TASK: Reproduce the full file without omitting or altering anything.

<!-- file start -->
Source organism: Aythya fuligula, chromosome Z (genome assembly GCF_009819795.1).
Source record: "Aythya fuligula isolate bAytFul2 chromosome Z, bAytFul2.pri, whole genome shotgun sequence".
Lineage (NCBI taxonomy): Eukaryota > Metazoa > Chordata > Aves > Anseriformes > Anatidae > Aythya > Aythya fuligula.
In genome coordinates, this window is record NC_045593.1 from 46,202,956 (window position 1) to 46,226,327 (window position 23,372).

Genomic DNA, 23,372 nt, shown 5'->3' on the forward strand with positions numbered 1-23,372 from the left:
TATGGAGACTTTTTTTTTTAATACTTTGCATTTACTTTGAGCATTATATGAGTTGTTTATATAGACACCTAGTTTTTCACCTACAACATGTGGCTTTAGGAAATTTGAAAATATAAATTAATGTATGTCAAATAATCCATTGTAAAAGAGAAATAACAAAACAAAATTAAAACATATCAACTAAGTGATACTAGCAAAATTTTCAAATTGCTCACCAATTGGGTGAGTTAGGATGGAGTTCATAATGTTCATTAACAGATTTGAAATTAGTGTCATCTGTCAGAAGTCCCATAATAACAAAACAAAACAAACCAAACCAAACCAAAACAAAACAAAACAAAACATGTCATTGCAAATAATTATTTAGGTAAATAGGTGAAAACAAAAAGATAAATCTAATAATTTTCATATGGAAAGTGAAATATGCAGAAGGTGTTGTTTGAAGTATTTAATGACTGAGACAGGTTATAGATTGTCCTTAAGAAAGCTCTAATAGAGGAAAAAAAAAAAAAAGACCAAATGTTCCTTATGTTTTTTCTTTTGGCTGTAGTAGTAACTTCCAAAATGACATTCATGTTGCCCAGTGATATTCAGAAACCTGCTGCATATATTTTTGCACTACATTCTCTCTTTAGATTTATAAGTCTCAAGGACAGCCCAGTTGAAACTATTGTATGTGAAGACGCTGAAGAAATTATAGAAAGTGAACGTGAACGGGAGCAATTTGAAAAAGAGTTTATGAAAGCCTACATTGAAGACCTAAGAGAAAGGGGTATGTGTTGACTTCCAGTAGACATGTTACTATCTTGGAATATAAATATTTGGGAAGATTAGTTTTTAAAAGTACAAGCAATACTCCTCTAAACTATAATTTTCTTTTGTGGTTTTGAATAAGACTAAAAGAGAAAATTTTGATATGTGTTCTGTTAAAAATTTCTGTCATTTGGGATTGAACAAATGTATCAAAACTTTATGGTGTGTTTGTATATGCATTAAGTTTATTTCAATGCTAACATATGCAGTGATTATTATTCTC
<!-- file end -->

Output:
Source organism: Aythya fuligula, chromosome Z (genome assembly GCF_009819795.1).
Source record: "Aythya fuligula isolate bAytFul2 chromosome Z, bAytFul2.pri, whole genome shotgun sequence".
Lineage (NCBI taxonomy): Eukaryota > Metazoa > Chordata > Aves > Anseriformes > Anatidae > Aythya > Aythya fuligula.
In genome coordinates, this window is record NC_045593.1 from 46,202,956 (window position 1) to 46,226,327 (window position 23,372).

Genomic DNA, 23,372 nt, shown 5'->3' on the forward strand with positions numbered 1-23,372 from the left:
TATGGAGACTTTTTTTTTTAATACTTTGCATTTACTTTGAGCATTATATGAGTTGTTTATATAGACACCTAGTTTTTCACCTACAACATGTGGCTTTAGGAAATTTGAAAATATAAATTAATGTATGTCAAATAATCCATTGTAAAAGAGAAATAACAAAACAAAATTAAAACATATCAACTAAGTGATACTAGCAAAATTTTCAAATTGCTCACCAATTGGGTGAGTTAGGATGGAGTTCATAATGTTCATTAACAGATTTGAAATTAGTGTCATCTGTCAGAAGTCCCATAATAACAAAACAAAACAAACCAAACCAAACCAAAACAAAACAAAACAAAACATGTCATTGCAAATAATTATTTAGGTAAATAGGTGAAAACAAAAAGATAAATCTAATAATTTTCATATGGAAAGTGAAATATGCAGAAGGTGTTGTTTGAAGTATTTAATGACTGAGACAGGTTATAGATTGTCCTTAAGAAAGCTCTAATAGAGGAAAAAAAAAAAAAAGACCAAATGTTCCTTATGTTTTTTCTTTTGGCTGTAGTAGTAACTTCCAAAATGACATTCATGTTGCCCAGTGATATTCAGAAACCTGCTGCATATATTTTTGCACTACATTCTCTCTTTAGATTTATAAGTCTCAAGGACAGCCCAGTTGAAACTATTGTATGTGAAGACGCTGAAGAAATTATAGAAAGTGAACGTGAACGGGAGCAATTTGAAAAAGAGTTTATGAAAGCCTACATTGAAGACCTAAGAGAAAGGGGTATGTGTTGACTTCCAGTAGACATGTTACTATCTTGGAATATAAATATTTGGGAAGATTAGTTTTTAAAAGTACAAGCAATACTCCTCTAAACTATAATTTTCTTTTGTGGTTTTGAATAAGACTAAAAGAGAAAATTTTGATATGTGTTCTGTTAAAAATTTCTGTCATTTGGGATTGAACAAATGTATCAAAACTTTATGGTGTGTTTGTATATGCATTAAGTTTATTTCAATGCTAACATATGCAGTGATTATTATTCTC